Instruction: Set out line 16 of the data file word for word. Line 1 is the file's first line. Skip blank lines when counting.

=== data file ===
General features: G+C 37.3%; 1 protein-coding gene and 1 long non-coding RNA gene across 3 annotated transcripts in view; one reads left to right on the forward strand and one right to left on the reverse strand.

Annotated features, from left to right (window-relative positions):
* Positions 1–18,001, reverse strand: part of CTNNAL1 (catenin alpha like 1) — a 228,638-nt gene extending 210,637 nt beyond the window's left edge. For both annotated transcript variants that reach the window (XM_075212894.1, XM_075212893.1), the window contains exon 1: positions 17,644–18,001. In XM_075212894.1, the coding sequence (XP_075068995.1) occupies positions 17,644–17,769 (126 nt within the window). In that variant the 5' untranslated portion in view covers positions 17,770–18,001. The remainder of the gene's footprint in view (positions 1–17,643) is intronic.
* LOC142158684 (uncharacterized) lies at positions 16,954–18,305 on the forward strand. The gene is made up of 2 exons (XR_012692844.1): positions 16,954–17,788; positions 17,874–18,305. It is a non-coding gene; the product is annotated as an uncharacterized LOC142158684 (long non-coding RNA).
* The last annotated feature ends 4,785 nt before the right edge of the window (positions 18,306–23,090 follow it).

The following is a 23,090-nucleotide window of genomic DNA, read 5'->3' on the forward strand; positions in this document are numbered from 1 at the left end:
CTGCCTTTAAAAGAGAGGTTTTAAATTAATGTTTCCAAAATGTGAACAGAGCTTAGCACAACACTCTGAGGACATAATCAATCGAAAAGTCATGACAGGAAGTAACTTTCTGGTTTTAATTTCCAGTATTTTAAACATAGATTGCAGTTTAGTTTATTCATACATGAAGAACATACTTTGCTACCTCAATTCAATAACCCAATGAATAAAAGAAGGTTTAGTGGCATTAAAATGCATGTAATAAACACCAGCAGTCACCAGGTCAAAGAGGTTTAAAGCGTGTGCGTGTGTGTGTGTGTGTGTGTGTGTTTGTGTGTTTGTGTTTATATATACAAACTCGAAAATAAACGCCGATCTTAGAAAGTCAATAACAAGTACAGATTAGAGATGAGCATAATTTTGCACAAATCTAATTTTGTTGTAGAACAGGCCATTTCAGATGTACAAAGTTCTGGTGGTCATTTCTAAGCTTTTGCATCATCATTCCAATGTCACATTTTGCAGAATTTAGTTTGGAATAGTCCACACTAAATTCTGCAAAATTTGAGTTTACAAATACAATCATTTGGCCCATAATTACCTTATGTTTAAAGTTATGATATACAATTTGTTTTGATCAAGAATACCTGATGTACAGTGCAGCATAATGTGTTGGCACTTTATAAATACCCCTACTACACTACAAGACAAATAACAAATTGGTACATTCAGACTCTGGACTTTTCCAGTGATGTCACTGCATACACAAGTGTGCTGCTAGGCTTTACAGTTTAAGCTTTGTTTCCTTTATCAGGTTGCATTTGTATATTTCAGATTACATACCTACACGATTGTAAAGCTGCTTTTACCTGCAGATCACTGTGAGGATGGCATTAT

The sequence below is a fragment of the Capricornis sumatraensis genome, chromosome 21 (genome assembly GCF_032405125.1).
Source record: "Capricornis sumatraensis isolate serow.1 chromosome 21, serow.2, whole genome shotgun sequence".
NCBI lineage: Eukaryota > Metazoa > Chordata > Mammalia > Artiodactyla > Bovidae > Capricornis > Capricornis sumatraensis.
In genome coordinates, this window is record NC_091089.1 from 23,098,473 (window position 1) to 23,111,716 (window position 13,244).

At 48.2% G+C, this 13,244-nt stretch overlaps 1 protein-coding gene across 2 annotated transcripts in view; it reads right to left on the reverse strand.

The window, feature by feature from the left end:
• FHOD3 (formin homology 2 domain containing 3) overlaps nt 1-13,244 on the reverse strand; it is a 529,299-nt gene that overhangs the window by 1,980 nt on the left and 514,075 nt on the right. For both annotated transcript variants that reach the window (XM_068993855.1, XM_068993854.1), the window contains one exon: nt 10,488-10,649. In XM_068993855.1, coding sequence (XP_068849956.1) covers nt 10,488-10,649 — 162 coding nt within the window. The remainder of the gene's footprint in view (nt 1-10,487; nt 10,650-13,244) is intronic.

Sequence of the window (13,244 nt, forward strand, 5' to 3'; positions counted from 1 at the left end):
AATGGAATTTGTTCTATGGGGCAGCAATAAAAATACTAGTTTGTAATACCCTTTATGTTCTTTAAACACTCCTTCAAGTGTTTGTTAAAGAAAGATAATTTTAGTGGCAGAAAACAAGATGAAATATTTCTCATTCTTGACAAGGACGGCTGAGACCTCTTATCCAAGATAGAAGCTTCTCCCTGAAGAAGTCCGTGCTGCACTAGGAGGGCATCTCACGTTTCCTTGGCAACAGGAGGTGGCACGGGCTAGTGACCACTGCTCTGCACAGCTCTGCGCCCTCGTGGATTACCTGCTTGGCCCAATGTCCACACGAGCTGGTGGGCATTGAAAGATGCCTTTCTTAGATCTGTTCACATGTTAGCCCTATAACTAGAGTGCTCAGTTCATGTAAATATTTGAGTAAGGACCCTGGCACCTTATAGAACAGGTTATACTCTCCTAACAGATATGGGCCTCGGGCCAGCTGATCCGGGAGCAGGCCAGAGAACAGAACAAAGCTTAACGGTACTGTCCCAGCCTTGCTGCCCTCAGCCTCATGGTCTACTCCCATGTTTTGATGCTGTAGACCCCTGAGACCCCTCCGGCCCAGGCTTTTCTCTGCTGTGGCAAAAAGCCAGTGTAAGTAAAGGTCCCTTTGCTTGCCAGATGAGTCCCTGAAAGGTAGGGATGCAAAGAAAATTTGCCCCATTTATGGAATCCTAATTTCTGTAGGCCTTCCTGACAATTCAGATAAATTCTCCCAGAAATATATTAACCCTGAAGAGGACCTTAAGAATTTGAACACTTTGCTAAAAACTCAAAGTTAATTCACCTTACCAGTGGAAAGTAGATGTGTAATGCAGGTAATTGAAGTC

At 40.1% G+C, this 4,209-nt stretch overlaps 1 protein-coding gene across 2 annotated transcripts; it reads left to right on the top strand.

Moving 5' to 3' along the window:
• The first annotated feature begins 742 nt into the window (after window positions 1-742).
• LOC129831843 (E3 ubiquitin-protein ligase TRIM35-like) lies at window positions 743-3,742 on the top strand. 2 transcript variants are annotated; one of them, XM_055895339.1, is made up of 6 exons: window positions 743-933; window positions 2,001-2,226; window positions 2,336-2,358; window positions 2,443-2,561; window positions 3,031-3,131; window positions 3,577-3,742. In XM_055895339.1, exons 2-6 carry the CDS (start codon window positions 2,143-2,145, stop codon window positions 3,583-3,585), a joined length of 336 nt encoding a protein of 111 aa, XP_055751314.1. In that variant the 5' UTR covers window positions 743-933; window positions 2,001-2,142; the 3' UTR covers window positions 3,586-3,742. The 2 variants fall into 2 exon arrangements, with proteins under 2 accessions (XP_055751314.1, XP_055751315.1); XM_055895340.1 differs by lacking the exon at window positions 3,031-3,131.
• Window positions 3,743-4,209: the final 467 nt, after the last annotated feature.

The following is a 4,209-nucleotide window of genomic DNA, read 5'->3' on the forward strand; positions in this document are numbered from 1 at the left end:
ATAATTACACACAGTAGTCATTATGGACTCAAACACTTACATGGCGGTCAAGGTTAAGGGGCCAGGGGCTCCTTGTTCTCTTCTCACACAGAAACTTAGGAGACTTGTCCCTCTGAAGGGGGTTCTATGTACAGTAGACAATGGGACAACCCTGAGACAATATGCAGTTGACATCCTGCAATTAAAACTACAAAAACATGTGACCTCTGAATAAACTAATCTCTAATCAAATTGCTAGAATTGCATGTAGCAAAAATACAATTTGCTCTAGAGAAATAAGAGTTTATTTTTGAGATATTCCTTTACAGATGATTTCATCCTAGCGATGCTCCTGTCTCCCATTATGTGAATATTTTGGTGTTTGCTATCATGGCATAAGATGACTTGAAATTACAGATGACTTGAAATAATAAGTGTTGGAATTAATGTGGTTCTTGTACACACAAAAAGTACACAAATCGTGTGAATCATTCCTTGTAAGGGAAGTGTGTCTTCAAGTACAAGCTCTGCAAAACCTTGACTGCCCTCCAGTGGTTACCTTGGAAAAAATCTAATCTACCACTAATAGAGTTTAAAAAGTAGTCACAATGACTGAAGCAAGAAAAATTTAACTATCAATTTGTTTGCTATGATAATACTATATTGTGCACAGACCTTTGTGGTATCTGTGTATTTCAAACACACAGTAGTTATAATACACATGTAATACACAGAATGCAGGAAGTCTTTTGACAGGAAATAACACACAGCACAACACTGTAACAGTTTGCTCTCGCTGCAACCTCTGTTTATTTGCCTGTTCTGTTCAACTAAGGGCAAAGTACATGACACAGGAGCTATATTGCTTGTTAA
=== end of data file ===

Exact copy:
AATGGAATTTGTTCTATGGGGCAGCAATAAAAATACTAGTTTGTAATACCCTTTATGTTCTTTAAACACTCCTTCAAGTGTTTGTTAAAGAAAGATAATTTTAGTGGCAGAAAACAAGATGAAATATTTCTCATTCTTGACAAGGACGGCTGAGACCTCTTATCCAAGATAGAAGCTTCTCCCTGAAGAAGTCCGTGCTGCACTAGGAGGGCATCTCACGTTTCCTTGGCAACAGGAGGTGGCACGGGCTAGTGACCACTGCTCTGCACAGCTCTGCGCCCTCGTGGATTACCTGCTTGGCCCAATGTCCACACGAGCTGGTGGGCATTGAAAGATGCCTTTCTTAGATCTGTTCACATGTTAGCCCTATAACTAGAGTGCTCAGTTCATGTAAATATTTGAGTAAGGACCCTGGCACCTTATAGAACAGGTTATACTCTCCTAACAGATATGGGCCTCGGGCCAGCTGATCCGGGAGCAGGCCAGAGAACAGAACAAAGCTTAACGGTACTGTCCCAGCCTTGCTGCCCTCAGCCTCATGGTCTACTCCCATGTTTTGATGCTGTAGACCCCTGAGACCCCTCCGGCCCAGGCTTTTCTCTGCTGTGGCAAAAAGCCAGTGTAAGTAAAGGTCCCTTTGCTTGCCAGATGAGTCCCTGAAAGGTAGGGATGCAAAGAAAATTTGCCCCATTTATGGAATCCTAATTTCTGTAGGCCTTCCTGACAATTCAGATAAATTCTCCCAGAAATATATTAACCCTGAAGAGGACCTTAAGAATTTGAACACTTTGCTAAAAACTCAAAGTTAATTCACCTTACCAGTGGAAAGTAGATGTGTAATGCAGGTAATTGAAGTC